Vetter: Yes, there is overhead, but in our early testing it varies. We have a lot of detail here in the (forthcoming paper); the idea is the micro benchmarks [used] will give you some indication of what the overhead is, but we think some of the overhead will also be hidden in other work that’s going on within the system to do scheduling between the devices. We think the system will make better choices in the long run than what most users will anyway. We’ve also built a configurable scheduler and IRIS so that you can derive a C++ object, write your own policies for scheduling, and have that loaded just to the shared object when you get ready to run. Then if you have historical data that says, look, always run this kernel on a GPU, then the scheduler will always run it on the GPU.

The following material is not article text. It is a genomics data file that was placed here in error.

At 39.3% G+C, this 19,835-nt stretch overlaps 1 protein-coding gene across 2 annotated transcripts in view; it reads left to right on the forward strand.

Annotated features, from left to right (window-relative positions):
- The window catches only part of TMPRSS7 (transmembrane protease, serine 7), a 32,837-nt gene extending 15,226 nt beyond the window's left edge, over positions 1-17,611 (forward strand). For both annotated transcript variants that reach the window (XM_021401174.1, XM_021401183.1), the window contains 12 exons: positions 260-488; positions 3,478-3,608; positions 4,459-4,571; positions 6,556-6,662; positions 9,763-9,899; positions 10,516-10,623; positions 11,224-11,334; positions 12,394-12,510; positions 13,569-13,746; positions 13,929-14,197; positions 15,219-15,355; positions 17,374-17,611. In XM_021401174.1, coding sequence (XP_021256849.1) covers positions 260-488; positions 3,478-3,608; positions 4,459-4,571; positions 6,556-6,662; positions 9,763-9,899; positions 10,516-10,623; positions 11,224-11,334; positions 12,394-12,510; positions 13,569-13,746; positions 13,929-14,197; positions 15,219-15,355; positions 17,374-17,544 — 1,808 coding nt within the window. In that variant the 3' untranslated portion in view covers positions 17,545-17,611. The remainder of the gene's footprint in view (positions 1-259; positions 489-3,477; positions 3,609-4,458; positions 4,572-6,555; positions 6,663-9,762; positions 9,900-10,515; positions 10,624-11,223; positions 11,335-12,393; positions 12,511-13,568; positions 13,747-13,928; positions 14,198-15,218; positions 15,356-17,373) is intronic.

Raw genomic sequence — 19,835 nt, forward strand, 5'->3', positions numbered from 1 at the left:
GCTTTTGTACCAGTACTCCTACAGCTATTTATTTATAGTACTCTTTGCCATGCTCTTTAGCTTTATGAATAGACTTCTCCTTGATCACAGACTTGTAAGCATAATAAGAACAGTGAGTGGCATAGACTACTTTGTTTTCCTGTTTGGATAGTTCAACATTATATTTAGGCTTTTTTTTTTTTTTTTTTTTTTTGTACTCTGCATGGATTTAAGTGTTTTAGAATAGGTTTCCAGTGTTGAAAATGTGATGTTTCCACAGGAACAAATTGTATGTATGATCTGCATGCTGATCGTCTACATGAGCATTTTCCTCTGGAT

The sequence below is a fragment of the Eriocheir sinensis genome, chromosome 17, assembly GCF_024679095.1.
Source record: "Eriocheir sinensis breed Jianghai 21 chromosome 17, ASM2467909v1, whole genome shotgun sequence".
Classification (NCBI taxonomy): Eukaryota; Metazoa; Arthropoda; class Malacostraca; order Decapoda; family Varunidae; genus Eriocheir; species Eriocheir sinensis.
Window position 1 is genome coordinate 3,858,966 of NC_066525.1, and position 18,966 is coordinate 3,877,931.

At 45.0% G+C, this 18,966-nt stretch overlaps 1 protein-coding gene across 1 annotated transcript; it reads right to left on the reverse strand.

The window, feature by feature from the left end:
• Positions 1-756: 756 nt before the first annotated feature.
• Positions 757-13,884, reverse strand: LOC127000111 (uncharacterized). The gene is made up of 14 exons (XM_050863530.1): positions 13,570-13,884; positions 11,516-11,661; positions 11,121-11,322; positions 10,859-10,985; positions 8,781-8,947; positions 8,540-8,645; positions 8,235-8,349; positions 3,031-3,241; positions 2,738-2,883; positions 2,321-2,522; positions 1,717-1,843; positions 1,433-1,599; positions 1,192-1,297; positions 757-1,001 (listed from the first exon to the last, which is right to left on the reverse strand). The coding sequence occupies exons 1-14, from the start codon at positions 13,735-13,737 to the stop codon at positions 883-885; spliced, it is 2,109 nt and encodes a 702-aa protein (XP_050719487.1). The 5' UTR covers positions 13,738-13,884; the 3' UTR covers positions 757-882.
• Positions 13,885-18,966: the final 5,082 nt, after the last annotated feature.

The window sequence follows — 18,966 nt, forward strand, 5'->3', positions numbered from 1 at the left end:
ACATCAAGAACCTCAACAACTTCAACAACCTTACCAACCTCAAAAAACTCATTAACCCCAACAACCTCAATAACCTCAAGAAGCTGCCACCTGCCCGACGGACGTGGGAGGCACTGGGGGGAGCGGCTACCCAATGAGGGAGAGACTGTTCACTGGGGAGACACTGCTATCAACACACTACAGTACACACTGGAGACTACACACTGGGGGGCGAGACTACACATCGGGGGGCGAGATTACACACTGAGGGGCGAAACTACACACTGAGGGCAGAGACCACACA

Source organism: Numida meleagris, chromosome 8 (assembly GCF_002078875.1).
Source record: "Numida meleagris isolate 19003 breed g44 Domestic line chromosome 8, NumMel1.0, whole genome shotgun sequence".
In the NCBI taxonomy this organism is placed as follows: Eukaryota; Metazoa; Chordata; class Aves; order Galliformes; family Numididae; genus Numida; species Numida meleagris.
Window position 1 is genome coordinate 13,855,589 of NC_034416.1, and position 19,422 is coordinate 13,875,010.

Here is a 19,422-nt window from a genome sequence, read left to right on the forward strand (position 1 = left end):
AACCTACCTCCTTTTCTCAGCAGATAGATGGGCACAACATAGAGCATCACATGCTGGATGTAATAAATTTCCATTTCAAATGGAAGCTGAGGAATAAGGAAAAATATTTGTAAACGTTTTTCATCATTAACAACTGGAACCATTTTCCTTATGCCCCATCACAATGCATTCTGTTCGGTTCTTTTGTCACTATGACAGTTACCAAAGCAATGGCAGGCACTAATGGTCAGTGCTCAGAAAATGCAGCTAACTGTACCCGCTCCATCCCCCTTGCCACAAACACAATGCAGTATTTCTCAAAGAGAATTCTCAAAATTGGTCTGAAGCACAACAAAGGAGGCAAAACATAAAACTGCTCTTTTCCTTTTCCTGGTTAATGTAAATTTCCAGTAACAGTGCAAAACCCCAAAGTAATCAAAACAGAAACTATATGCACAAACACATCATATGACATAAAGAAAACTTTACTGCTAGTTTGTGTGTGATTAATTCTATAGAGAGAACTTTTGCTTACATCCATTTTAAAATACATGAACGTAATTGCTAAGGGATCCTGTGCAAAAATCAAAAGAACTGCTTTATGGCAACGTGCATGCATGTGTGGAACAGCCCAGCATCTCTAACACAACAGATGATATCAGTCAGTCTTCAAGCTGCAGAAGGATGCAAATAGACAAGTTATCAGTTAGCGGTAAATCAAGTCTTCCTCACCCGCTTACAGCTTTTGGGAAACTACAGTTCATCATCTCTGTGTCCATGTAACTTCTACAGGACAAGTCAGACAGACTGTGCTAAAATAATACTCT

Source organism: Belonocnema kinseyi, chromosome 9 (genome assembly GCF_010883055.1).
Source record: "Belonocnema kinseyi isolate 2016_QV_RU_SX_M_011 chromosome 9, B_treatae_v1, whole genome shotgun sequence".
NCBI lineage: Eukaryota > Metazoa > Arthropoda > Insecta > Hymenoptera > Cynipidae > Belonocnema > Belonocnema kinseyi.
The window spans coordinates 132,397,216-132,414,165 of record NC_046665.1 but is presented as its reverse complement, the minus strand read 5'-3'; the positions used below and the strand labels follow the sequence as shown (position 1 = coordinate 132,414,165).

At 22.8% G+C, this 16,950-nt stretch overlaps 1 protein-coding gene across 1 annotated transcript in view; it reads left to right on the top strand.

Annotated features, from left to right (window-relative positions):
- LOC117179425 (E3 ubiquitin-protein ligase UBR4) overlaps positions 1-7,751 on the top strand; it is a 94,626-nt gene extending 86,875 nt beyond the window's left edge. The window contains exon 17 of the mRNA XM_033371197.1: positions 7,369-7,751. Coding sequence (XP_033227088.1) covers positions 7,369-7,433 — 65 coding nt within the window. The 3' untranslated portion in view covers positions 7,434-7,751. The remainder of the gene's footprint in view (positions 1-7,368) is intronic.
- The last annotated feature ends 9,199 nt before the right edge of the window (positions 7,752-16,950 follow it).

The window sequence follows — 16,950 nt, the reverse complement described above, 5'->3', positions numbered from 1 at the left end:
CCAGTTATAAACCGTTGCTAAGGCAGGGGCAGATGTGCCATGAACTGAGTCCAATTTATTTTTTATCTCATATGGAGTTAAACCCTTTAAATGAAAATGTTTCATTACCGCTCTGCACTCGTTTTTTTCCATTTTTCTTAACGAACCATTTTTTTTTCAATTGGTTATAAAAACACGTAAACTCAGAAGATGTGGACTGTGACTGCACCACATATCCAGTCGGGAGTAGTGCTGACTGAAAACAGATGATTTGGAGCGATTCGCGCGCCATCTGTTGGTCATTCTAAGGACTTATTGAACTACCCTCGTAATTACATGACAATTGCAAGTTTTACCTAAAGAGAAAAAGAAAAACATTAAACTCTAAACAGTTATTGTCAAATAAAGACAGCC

HPCwire: I think the IRIS work is related to your DARPA project? Is that right? How widely do you hope it will be adopted and when can the broad research community get access?
Vetter: There’s the DARPA ERI (Electronics Resurgence Initiative) program and it has a domain specific systems on a chip program, and we’re part of that. It’s looking at what tools you need to create a domain specific system on a chip. The idea there is you really have to understand your workload. And then once you understand the workload, you have to go build the hardware, and then you have to program it. We’re not doing hardware for this project, we proposed looking at software, and that was in our wheelhouse, and that’s what a lot of this work is focused on. Just imagine a world where no two processors are the same. That may be extreme, but most of the time there’ll be some differences. You’ll have a large GPU or a small GPU, or you’ll have 64 cores instead of four, and you want to be able to launch your application and at runtime have the system, wake up and start using that stuff without a lot of work on the behalf of the user. That’s what DS SOC is about.